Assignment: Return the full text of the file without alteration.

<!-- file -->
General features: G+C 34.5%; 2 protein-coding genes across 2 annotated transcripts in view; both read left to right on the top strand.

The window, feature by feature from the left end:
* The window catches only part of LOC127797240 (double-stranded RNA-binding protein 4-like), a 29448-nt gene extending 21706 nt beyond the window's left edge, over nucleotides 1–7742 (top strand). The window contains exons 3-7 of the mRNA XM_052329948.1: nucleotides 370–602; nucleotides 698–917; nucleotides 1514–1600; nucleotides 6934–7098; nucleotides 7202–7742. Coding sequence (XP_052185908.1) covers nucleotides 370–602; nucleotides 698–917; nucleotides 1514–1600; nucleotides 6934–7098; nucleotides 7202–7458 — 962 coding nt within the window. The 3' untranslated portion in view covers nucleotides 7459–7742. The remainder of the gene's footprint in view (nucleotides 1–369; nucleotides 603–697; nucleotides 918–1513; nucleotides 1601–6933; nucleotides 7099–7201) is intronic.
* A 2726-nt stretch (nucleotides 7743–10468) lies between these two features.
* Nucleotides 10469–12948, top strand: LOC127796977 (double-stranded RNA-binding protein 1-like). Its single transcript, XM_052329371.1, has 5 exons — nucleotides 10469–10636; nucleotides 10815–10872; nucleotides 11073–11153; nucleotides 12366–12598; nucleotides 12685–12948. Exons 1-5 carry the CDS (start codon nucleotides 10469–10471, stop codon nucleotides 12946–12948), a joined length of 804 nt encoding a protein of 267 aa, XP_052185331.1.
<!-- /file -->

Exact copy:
General features: G+C 34.5%; 2 protein-coding genes across 2 annotated transcripts in view; both read left to right on the top strand.

The window, feature by feature from the left end:
* The window catches only part of LOC127797240 (double-stranded RNA-binding protein 4-like), a 29448-nt gene extending 21706 nt beyond the window's left edge, over nucleotides 1–7742 (top strand). The window contains exons 3-7 of the mRNA XM_052329948.1: nucleotides 370–602; nucleotides 698–917; nucleotides 1514–1600; nucleotides 6934–7098; nucleotides 7202–7742. Coding sequence (XP_052185908.1) covers nucleotides 370–602; nucleotides 698–917; nucleotides 1514–1600; nucleotides 6934–7098; nucleotides 7202–7458 — 962 coding nt within the window. The 3' untranslated portion in view covers nucleotides 7459–7742. The remainder of the gene's footprint in view (nucleotides 1–369; nucleotides 603–697; nucleotides 918–1513; nucleotides 1601–6933; nucleotides 7099–7201) is intronic.
* A 2726-nt stretch (nucleotides 7743–10468) lies between these two features.
* Nucleotides 10469–12948, top strand: LOC127796977 (double-stranded RNA-binding protein 1-like). Its single transcript, XM_052329371.1, has 5 exons — nucleotides 10469–10636; nucleotides 10815–10872; nucleotides 11073–11153; nucleotides 12366–12598; nucleotides 12685–12948. Exons 1-5 carry the CDS (start codon nucleotides 10469–10471, stop codon nucleotides 12946–12948), a joined length of 804 nt encoding a protein of 267 aa, XP_052185331.1.